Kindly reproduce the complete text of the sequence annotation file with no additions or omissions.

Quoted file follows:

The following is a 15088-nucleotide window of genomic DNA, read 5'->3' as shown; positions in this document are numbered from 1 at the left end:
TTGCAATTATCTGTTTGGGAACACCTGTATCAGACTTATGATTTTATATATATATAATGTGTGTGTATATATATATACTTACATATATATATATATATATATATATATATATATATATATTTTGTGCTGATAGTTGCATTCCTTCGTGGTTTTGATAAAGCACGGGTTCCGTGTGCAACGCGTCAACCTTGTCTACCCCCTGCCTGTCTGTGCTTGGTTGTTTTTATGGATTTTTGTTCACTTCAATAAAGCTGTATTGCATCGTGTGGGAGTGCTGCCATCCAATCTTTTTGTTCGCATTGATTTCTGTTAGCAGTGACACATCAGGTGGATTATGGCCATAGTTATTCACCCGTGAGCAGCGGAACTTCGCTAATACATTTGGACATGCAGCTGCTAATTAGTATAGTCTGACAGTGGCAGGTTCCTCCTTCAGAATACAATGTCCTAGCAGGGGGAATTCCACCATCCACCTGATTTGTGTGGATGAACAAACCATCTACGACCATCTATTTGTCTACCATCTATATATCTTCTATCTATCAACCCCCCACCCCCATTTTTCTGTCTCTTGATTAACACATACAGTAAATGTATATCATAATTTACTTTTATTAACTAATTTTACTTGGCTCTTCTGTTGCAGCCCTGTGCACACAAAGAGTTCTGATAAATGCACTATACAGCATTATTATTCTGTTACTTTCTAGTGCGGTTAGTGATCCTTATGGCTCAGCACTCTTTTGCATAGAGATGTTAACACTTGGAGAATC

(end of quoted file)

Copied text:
The following is a 15088-nucleotide window of genomic DNA, read 5'->3' as shown; positions in this document are numbered from 1 at the left end:
TTGCAATTATCTGTTTGGGAACACCTGTATCAGACTTATGATTTTATATATATATAATGTGTGTGTATATATATATACTTACATATATATATATATATATATATATATATATATATATATTTTGTGCTGATAGTTGCATTCCTTCGTGGTTTTGATAAAGCACGGGTTCCGTGTGCAACGCGTCAACCTTGTCTACCCCCTGCCTGTCTGTGCTTGGTTGTTTTTATGGATTTTTGTTCACTTCAATAAAGCTGTATTGCATCGTGTGGGAGTGCTGCCATCCAATCTTTTTGTTCGCATTGATTTCTGTTAGCAGTGACACATCAGGTGGATTATGGCCATAGTTATTCACCCGTGAGCAGCGGAACTTCGCTAATACATTTGGACATGCAGCTGCTAATTAGTATAGTCTGACAGTGGCAGGTTCCTCCTTCAGAATACAATGTCCTAGCAGGGGGAATTCCACCATCCACCTGATTTGTGTGGATGAACAAACCATCTACGACCATCTATTTGTCTACCATCTATATATCTTCTATCTATCAACCCCCCACCCCCATTTTTCTGTCTCTTGATTAACACATACAGTAAATGTATATCATAATTTACTTTTATTAACTAATTTTACTTGGCTCTTCTGTTGCAGCCCTGTGCACACAAAGAGTTCTGATAAATGCACTATACAGCATTATTATTCTGTTACTTTCTAGTGCGGTTAGTGATCCTTATGGCTCAGCACTCTTTTGCATAGAGATGTTAACACTTGGAGAATC